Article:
6. SizeofPotentialEmissions Atmosphere 800 PgC (2004) Biomass ~500 PgC N. Gas ~260 PgC Oil ~270 PgC Soils ~1,500 PgC Coal 5,000 to 8,000 PgC Unconventional Fossil Fuels 15,000 to 40,000 PgC Source Jae Edmonds, Joint Global Change Research Institute at the University of Maryland

  7. What are Policy alternatives

  8. Policy Directions • Policy toward climate change consists of three elements: • Let it happen – ignore • Pursue mitigation (reducing the extent of climate change), • Pursue adaptation (reducing the impact of change), and Schematic from Parry, 2009

  9. Policy Sensitivity • Let it happen – ignore or only reduce • Effects on previous page • Pursue mitigation (reducing the extent of climate change) • Energy will be major thrust • De carbonize • Tax • Pursue renewable • So may be agricultural activities • Land use change – domestic and ILUC • Sequestration – tree planting, grass, tillage • Emissions, fossil fuel use, enteric, manure, rice • Offsets – biofuel and bio electricity – watch out for LUC • Pursue adaptation (reducing the impact of change) • Maintenance of current productivity • Autonomous – varieties, planting dates, crop mix, enterprise choice • Facilitating adaptation • R&D on adapted varieties, practices • Extension • Facilities • Compensation (international) • Resource competition from both

  10. General thoughts on Adaptation

  11. Agricultural ManifestationsofRisk • Greater plant water needs • Greater city water needs • More fresh surface water? • More water in infrequent events • More pests • altered grass • Less severe winter and cattle/hogs • Northward crop migrations • Altered water quality • Inundated facilities (not here) • GHG Emissions • Higher priced energy • Earlier lake thaw • Winter access to water transport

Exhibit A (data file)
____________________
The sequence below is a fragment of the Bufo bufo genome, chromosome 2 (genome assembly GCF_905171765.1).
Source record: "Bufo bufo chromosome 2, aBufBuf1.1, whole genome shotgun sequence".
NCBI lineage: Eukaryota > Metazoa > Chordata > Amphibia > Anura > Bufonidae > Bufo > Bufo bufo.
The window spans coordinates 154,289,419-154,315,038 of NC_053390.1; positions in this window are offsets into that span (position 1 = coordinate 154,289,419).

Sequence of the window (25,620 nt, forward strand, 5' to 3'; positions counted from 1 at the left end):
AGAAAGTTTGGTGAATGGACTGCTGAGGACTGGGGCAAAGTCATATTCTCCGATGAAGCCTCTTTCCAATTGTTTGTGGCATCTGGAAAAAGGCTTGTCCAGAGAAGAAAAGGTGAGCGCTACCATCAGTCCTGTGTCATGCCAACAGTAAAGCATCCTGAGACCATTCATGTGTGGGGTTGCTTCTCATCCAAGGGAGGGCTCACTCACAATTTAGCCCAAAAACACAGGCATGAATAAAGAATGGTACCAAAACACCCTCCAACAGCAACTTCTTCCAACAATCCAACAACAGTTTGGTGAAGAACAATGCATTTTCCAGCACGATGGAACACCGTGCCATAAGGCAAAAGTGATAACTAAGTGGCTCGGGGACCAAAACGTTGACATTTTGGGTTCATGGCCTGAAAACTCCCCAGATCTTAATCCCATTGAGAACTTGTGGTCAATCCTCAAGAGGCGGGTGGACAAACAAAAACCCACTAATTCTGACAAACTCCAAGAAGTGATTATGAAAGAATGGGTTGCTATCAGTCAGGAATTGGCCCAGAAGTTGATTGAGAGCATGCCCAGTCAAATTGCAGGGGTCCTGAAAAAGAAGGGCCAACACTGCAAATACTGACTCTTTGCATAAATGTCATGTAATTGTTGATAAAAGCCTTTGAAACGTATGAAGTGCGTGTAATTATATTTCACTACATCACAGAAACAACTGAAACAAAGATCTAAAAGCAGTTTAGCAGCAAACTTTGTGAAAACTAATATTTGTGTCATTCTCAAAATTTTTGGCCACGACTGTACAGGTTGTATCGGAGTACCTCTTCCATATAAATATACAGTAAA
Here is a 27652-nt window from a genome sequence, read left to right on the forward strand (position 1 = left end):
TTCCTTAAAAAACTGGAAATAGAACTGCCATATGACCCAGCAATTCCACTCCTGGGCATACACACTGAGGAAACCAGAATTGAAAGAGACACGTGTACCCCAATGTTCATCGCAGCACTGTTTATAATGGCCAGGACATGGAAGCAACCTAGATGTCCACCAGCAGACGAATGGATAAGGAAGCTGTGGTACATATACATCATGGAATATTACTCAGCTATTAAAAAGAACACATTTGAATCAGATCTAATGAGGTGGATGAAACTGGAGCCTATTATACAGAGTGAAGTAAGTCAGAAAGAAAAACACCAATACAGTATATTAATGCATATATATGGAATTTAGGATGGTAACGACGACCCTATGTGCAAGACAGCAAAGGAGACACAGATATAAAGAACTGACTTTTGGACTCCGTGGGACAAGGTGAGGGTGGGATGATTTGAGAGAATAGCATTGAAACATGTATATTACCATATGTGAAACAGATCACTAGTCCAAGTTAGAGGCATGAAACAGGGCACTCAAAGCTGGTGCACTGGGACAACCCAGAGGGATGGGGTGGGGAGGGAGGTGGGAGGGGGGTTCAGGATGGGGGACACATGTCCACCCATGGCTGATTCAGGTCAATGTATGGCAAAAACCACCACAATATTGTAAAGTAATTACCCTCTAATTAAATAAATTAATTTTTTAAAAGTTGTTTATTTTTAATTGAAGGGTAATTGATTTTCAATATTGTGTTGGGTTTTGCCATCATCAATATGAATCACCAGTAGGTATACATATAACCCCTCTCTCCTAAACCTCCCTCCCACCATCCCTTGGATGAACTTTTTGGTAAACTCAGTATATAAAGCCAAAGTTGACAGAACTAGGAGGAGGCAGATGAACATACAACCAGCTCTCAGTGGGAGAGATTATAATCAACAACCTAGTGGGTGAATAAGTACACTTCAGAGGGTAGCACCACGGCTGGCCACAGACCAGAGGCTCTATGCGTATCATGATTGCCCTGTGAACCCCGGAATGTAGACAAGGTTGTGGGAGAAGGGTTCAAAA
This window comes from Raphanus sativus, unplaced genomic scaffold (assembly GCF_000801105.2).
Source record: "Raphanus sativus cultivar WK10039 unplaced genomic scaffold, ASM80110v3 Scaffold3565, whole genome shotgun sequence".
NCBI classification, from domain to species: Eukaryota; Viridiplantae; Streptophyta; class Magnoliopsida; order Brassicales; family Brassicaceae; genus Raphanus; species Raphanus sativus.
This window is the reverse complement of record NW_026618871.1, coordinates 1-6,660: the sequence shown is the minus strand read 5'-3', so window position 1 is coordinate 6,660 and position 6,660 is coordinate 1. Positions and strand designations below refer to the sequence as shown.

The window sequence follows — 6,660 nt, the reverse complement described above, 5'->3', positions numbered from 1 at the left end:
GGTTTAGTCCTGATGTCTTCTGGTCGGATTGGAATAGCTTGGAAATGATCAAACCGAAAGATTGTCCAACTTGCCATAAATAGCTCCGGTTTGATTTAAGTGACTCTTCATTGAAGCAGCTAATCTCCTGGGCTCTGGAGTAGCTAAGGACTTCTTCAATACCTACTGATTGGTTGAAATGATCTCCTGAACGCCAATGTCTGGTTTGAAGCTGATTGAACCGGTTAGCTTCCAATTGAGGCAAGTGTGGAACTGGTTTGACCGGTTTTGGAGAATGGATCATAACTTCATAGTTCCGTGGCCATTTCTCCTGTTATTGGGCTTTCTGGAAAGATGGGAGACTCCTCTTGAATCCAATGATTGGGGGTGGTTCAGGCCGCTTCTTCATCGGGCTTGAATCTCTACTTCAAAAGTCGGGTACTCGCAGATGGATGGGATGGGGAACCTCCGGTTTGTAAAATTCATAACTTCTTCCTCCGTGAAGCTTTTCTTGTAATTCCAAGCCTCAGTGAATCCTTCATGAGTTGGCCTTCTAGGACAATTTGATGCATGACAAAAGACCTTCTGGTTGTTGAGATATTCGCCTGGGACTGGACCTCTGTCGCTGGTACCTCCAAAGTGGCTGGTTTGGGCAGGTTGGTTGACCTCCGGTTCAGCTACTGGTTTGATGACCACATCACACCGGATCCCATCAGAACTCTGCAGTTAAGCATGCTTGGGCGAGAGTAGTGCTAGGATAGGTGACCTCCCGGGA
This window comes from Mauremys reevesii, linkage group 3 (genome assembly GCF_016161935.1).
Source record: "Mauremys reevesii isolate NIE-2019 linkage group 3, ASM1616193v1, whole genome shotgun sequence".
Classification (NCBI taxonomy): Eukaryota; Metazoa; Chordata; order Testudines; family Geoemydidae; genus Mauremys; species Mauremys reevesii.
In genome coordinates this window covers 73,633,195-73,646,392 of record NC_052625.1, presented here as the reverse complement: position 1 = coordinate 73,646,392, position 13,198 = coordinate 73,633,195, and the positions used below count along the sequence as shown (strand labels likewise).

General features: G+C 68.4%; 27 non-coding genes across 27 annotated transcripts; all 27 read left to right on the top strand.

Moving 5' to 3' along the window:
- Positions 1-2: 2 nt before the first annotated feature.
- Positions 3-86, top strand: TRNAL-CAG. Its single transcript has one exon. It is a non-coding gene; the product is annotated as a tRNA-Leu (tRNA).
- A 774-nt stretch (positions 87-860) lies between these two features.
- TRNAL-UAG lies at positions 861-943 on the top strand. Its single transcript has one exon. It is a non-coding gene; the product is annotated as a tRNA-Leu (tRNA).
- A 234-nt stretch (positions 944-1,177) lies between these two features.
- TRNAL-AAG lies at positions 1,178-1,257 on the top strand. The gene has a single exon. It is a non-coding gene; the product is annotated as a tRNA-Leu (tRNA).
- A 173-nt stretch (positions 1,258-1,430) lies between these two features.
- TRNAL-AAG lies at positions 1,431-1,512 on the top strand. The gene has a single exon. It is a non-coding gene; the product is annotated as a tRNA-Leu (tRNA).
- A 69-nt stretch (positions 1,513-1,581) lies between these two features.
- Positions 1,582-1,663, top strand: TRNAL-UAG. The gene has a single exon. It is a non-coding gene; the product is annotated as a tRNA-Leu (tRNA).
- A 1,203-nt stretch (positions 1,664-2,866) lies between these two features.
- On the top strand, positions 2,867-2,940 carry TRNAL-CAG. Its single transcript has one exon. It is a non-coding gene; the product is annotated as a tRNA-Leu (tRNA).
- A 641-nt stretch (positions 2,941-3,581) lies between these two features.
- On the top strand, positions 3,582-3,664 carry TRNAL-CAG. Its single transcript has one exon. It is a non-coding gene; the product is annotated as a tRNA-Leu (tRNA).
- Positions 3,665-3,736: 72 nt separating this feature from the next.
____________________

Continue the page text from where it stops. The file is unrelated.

12. Adaptation Autonomous adaptations are actions taken voluntarily by decision-makers (such as farmers or city leaders) whose risk management is motivated by information, market signals, co-benefits, and other factors. Planned adaptations are interventions by governments to address needs judged unlikely to be met by autonomous actions—often adaptations larger in scale and/or resource requirements. We will largely deal with planned adaptations in need of some form of policy, program or investment facilitation.

  13. Adaptation • Autonomous adaptations are private • Planned adaptations are needed to correct market failure induced by • divergence between discount rates • public good nature of some adaptations • differential value of resolving inequities • differential risk aversion and risk perception • local barriers to adaptation • social concerns over pecuniary externalities, • difference in information availability • Land ownership and property rights • unmanaged areas which are not subject to management